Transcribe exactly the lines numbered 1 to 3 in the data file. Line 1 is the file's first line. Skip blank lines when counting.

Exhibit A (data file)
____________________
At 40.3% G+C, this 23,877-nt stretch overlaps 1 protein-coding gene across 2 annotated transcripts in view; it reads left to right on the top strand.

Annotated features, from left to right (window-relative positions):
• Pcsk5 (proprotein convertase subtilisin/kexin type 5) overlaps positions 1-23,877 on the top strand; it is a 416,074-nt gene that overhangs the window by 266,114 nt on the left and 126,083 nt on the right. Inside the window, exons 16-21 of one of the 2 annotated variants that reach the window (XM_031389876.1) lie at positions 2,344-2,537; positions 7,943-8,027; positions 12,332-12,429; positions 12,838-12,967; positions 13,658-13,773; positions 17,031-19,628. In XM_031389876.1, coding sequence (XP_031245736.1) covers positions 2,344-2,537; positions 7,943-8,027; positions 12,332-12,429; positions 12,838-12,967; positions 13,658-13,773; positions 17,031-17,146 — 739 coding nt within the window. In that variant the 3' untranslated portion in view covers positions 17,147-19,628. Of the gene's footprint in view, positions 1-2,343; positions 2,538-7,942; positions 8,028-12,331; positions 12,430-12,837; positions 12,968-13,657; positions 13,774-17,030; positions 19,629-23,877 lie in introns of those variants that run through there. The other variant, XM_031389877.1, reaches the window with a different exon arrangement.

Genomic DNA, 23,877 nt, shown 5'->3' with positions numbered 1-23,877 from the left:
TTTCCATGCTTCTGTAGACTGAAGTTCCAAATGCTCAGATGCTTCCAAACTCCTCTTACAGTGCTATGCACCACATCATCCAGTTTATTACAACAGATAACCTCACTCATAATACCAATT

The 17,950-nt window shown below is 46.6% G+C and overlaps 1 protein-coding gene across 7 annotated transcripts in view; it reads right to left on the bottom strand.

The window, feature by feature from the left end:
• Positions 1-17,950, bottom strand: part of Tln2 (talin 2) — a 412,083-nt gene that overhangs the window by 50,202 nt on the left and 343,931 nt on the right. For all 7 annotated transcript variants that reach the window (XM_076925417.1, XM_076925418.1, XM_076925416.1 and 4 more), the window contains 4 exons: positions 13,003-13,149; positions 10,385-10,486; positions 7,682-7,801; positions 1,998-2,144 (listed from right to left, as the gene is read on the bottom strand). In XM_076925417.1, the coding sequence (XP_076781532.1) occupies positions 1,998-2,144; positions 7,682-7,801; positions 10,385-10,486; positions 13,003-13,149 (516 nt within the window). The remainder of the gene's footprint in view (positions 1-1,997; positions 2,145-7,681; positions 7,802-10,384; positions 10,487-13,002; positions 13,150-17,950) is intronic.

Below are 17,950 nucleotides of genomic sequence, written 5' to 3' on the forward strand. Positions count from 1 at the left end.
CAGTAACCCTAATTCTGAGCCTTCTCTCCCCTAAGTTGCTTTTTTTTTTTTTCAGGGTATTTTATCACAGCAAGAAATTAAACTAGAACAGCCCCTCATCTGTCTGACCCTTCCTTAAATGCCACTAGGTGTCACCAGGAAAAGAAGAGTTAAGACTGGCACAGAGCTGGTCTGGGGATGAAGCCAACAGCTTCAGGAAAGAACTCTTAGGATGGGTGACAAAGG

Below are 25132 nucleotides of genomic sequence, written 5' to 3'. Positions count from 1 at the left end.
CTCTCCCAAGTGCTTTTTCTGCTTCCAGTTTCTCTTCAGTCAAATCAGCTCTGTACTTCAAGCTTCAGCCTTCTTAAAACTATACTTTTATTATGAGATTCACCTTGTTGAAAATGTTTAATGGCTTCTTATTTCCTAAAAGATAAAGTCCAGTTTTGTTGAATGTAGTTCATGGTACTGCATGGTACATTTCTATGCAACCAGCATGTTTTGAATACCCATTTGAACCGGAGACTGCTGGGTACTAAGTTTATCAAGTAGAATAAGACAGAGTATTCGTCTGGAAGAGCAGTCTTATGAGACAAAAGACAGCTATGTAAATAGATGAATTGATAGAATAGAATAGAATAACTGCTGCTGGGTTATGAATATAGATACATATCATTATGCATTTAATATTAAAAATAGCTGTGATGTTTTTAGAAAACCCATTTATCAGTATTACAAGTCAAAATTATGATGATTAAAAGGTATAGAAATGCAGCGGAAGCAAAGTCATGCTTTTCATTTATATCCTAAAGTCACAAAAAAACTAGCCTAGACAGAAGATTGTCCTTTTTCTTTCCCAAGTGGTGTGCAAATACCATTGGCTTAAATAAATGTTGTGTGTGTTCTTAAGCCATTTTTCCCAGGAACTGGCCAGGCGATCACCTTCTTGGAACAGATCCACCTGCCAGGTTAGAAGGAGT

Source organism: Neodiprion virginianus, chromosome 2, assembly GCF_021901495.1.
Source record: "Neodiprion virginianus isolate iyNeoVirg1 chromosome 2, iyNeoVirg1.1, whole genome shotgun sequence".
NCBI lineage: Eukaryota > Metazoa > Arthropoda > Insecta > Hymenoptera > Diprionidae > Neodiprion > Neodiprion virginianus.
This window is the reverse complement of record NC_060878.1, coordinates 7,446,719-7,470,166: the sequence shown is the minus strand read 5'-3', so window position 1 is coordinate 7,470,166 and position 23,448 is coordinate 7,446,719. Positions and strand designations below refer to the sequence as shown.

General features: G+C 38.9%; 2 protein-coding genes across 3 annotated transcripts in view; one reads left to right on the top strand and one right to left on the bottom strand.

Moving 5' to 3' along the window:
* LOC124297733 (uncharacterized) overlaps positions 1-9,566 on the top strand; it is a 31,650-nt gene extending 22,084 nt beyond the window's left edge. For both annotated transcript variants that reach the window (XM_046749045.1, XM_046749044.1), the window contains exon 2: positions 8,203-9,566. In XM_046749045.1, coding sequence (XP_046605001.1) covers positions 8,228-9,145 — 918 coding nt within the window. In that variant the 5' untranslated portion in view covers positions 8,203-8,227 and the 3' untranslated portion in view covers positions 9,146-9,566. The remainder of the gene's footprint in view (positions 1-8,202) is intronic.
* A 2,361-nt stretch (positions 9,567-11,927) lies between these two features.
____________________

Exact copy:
At 40.3% G+C, this 23,877-nt stretch overlaps 1 protein-coding gene across 2 annotated transcripts in view; it reads left to right on the top strand.

Annotated features, from left to right (window-relative positions):
• Pcsk5 (proprotein convertase subtilisin/kexin type 5) overlaps positions 1-23,877 on the top strand; it is a 416,074-nt gene that overhangs the window by 266,114 nt on the left and 126,083 nt on the right. Inside the window, exons 16-21 of one of the 2 annotated variants that reach the window (XM_031389876.1) lie at positions 2,344-2,537; positions 7,943-8,027; positions 12,332-12,429; positions 12,838-12,967; positions 13,658-13,773; positions 17,031-19,628. In XM_031389876.1, coding sequence (XP_031245736.1) covers positions 2,344-2,537; positions 7,943-8,027; positions 12,332-12,429; positions 12,838-12,967; positions 13,658-13,773; positions 17,031-17,146 — 739 coding nt within the window. In that variant the 3' untranslated portion in view covers positions 17,147-19,628. Of the gene's footprint in view, positions 1-2,343; positions 2,538-7,942; positions 8,028-12,331; positions 12,430-12,837; positions 12,968-13,657; positions 13,774-17,030; positions 19,629-23,877 lie in introns of those variants that run through there. The other variant, XM_031389877.1, reaches the window with a different exon arrangement.